LEWISTON-NORTH CACHE VALLEY HISTORICAL BOARD

Steering Committee
Mayor Russell  N. Hirst, Writer Joan Shaw, Editorial Assistant Melanie Shaw, Designer Holly Broome-Hyer
  Consultant Anne Buttars,  Acting Curator/Head, Utah State University's Special Collections & Archives
Board members
Florence Allen, J. Arbon Christensen, Dorothy Gilbert, Wells Jackson, Rosa Melartin, Theon Nielsen, Julia Rawlins, Howard Shuldberg, Estelle Smith, Sadie Sorenson, Guy Swendsen, Edis Taggart, Virginia Van Orden, Lloyd Walker

29 South Main
Lewiston, Utah 84320
April  2000
Historical Report #20
 A DRY FARM IN IDAHO

 Joan Shaw
he first dry farm experiment recorded in Utah was carried out by a group of Scandinavian settlers in 1863 in Bear River City. A crop failure caused by the alkaline irrigation water from the Malad Creek drove the settlers to clear sage brush from another piece of land and plant grain that fall without irrigation,  hoping for plenty of moisture-laden snow that winter. To their relief, the snow came, and the experiment produced a fair crop the following year.

After that tentative start, dry farming spread into both Cache Valley and points south and northward into Idaho -- grain crops being the most suited to such a system. By the middle of the twentieth century, almost half of the total cropland in Utah was comprised of dry farms. And in Idaho during the boom in dry farming during World War I, it was said that American Falls shipped more grain than any other station on the Union Pacific Railroad.

But dry farming requires a lot of land. Yields are lower than on irrigated land and so a decent profit requires more area on which to grow. The system also requires  half the land to lie fallow while storing up water for the next year's crop.

And it demanded a high level of mechanization and a fair amount of workers, especially during the late nineteenth century and on into the first few decades of the twentieth. Early on, the big dry farms took advantage of mechanized harvesters. These harvesters were big, and they were heavy. Eighteen mules were required to pull an early McCormick combine in the late 1880s, and threshing machines were at first powered by teams of 12 horses, walking in a circle, harnessed in pairs. There were always work crews of a dozen or more, depending upon the size of the farm, and on the Jennie and James Harris Gilbert's place they were mostly family. Young Emma and Ina Gilbert are shown above as the small figures in the grain bin of the Gilbert's McCormick-Deering Combine behind a six-horse team of horses.

So picture yourself a  girl of eight or nine years old, living on a 1,600-acre dry farm in the mountains of southeastern Idaho with nine siblings, only one of which is younger than yourself, and the place is overrun with horses and ponies. Idyllic, wouldn't you say? When I was young, a city girl, I dreamed of living on just such a farm and used to fantasize about it for hours. Imagine getting to ride horses and ponies whenever you felt like it! "Yes," replies LuDean Gilbert Maughan, the adult version of said little girl. "And imagine doing it when you could never get on the same frequency as the horse!"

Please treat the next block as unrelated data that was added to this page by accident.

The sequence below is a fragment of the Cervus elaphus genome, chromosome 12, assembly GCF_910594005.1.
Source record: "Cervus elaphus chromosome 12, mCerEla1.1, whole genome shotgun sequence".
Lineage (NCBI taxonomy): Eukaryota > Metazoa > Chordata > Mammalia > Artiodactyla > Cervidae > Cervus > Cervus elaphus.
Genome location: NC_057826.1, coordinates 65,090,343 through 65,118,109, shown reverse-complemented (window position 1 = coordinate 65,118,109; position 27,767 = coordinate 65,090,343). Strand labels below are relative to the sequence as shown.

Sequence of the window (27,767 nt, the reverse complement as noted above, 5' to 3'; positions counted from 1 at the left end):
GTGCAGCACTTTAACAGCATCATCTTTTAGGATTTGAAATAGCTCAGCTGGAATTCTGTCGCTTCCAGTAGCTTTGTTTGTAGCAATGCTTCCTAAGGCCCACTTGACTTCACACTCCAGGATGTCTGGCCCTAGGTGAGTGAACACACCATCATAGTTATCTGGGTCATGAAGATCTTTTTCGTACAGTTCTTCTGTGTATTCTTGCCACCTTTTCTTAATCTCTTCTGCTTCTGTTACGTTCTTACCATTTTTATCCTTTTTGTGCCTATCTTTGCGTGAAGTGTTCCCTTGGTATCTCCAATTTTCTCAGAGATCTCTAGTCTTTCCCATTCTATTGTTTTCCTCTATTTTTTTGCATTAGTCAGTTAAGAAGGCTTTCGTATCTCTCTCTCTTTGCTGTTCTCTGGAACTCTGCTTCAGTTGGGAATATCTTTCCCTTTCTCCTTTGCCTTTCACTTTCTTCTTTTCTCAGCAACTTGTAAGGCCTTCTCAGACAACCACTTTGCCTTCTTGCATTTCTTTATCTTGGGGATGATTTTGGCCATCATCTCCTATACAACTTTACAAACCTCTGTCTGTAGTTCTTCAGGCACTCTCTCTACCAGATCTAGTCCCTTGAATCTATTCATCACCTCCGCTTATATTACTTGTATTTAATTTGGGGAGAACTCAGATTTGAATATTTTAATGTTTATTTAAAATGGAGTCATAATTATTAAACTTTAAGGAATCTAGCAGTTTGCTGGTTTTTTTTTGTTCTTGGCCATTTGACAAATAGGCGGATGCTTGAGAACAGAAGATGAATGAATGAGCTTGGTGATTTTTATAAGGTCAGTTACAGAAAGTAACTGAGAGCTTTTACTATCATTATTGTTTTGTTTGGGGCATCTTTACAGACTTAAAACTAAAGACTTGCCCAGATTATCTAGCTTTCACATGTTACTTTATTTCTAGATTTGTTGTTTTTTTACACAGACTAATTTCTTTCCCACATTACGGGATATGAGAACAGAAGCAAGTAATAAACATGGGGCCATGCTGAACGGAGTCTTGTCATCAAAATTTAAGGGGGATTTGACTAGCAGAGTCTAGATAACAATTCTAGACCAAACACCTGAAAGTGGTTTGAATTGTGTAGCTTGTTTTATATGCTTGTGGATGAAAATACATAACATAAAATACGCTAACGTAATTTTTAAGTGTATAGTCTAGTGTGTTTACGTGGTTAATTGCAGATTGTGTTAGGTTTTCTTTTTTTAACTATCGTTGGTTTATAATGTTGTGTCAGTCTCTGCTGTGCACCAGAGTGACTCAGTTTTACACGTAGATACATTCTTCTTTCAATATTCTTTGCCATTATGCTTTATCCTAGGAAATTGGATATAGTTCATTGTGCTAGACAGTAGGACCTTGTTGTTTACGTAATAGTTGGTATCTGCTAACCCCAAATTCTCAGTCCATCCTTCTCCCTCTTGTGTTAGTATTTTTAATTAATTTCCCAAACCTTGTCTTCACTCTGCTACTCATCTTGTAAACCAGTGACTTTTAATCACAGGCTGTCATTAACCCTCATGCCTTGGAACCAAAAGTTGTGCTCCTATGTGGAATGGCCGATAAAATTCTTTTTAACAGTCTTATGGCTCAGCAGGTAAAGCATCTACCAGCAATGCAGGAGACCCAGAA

The Bancroft Years

ittle LuDean could not relate to horses, no. But nevertheless she lived with the beasts intimately for the first ten years of her life. The Gilbert's family farm was situated in Bancroft, Idaho, a town lying at an elevation of 5,400 feet and containing a population of 450. The town is about 10 miles south of historic Chesterfield, and something like thirty miles southeast of Pocatello. It was a wonderful place to grow up. LuDean remembers wandering those acres, watching for coyotes. "With a little luck we would often see them," she said. "And I loved to listen at night as their howls echoed over the quiet countryside." She loved seeing the delicate blooms of the Camassia, too, called locally "Rock Lilies," that appeared during wet springs. She remembers working in the fields with her siblings, all nine of them. And as her big brother, Harris, is shown doing above, LuDean remembers driving a team of horses the two or three miles to the elevator in town, pulling a wagon-load of grain from the field -- that is, she remembers it, but not with a great deal of fondness. It was a family operation up there, you see. The family was the crew. And a crew was what was needed to handle an operation as big as a dry farm.

By the time Jennie and James Harris Gilbert were farming their 1,600-acre dry farm in Bancroft, McCormick had merged with Deering and their combines were lighter, were powered by gasoline or kerosene, and were pulled by horses. Shown below is the elder Gilbert dumping grain from the bin of the McCormick-Deering Combine into the waiting wagon. It seems that not only Harris and LuDean, but all the Gilbert siblings had their turns driving the team and wagon full of grain to the elevator in town. LuDean remembers a cinch breaking on one of these horses while she was in the driver's role just far enough from both field and town that she couldn't yell for help. A commensensical girl, but no less terrified of the horses' bellies and hooves, she clambered underneath and made the necessary repair with the only thing available to her at the time -- a twisted piece of fence wire. She was eight or nine years old at the time. To me that shows at least some closeness to the horses' frequency, but no. LuDean insists she had no special love for horses.